It might seem strange for a pastime so often stigmatised for its nerdishness, but video games' defining moments have often been touched by the testosterone musk of sports. From William Higinbotham sparking a game of tennis to life on the phosphorus of his laboratory oscilloscope to the well-worn paddles of a Pong machine, and through to the swings and thrusts of Nintendo's Wii Sports, there's something primal and pure in the competitive, social element of games.
Sportsfriends, a compendium of competitive games for PC, Mac, PS4 and PS3, taps into a phenomenon that isn't exactly new, then - but it's most definitely voguish. Each of the four titles included has been the darling of exhibitions, events and club nights over the past few years, and they carry a certain hipster edge: it's there in self-conscious minimalism of the style, in the overstated buoyancy of the soundtrack and in the flat, bright colours employed across the games. Look beyond that, though, and you'll find a collection that builds upon gaming's competitive legacy in surprising, often scintillating ways.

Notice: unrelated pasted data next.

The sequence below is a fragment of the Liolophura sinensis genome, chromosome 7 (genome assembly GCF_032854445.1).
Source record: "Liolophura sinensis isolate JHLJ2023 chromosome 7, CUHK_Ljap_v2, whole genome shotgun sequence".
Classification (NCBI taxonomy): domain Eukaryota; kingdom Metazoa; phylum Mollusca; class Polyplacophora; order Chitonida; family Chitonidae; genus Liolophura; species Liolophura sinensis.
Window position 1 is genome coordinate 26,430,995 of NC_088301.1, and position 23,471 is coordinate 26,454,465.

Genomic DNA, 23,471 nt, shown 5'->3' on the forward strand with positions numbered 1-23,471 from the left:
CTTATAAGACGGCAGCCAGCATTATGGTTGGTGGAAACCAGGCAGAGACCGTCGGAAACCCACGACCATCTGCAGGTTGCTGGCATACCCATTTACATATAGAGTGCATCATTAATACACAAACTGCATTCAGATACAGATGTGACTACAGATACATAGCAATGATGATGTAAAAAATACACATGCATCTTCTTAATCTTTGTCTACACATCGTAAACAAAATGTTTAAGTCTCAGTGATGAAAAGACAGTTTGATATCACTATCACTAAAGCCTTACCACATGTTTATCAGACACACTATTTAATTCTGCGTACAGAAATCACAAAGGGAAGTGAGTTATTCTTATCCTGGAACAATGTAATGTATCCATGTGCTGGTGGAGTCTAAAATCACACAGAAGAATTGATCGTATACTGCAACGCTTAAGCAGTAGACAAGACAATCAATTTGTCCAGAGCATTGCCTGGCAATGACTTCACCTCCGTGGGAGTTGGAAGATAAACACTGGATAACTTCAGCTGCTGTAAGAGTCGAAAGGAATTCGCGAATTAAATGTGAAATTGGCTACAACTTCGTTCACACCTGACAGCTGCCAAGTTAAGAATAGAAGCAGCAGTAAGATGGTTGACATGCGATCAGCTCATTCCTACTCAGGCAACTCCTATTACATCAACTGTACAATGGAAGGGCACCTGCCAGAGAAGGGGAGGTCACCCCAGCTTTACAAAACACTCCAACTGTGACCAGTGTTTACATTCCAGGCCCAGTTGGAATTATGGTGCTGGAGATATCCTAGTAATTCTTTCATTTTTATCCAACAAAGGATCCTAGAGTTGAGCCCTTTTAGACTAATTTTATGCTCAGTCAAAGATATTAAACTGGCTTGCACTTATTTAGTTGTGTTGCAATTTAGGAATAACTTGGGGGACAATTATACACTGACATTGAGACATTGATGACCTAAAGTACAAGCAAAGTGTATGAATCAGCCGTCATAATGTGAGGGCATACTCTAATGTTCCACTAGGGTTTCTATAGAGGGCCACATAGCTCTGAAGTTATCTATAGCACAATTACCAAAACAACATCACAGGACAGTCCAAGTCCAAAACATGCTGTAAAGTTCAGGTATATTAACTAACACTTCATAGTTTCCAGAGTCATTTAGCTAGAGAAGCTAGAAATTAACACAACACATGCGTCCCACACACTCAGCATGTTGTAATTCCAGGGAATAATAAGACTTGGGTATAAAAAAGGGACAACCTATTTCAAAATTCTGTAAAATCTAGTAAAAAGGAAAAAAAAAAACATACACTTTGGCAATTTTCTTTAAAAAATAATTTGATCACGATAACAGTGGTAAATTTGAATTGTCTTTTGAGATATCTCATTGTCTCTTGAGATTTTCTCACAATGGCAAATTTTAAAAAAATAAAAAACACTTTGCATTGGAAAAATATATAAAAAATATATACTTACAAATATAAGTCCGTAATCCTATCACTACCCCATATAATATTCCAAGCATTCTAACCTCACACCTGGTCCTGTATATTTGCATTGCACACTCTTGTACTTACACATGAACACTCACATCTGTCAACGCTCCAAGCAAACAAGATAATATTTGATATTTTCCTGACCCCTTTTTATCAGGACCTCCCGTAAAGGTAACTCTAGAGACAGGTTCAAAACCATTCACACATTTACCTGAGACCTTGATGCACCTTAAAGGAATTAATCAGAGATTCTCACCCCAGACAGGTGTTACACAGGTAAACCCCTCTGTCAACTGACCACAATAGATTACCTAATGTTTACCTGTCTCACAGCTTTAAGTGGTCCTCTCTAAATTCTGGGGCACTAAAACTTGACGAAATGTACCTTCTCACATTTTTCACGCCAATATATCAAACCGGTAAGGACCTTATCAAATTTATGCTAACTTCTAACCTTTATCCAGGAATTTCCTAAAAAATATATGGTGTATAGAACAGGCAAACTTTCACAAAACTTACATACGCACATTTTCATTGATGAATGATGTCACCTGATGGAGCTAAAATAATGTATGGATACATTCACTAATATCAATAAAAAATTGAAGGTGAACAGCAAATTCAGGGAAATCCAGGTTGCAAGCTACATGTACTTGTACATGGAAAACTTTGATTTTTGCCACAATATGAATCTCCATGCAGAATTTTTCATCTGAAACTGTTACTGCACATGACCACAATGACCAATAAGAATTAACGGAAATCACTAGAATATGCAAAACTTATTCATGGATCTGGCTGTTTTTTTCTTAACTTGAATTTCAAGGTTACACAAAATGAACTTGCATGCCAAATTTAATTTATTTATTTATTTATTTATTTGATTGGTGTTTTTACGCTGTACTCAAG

DieGuteFabrik's Johann Sebastian Joust, arguably the headline turn with a profile well beyond what you'd expect from a game that's only been playable at a select number of events, is Sportsfriends at its most extreme. Famously jettisoning the television and a game without graphics, you and up to three friends (or six, if you're playing on PlayStation 3 or PC, where there's more bandwidth for more controllers) stand in a circle, defending your motion-sensitive controller and trying not to make any sudden movements with it, while a soundtrack speeds and slows the action.
The simple rule-set smooths over an abstract concept, though in practice it's never anything beyond weird. A friend described it best as polite wrestling, and the nobility of Bach's Brandenburg Concertos sounding off in the background makes for face-offs that are half ballroom dance and half gentlemanly duel. When it works, it works wonderfully - incongruous and bawdy, with the right crowd it can be the ultimate party game - though it's still an experience more suited to the nightclub or exhibition space than the living room. The decision to open up the game beyond the PlayStation Move controller is a welcome one, but it's a brave person who elects to play an extremely physical game in which, with DualShock 4s involved, the object is to jostle a £60 controller in your competitor's sweat-slicked hands. It's an even braver one who agrees to to face up to a small room full of their prized possessions and a throng of friends with bellyfuls of Polish lager.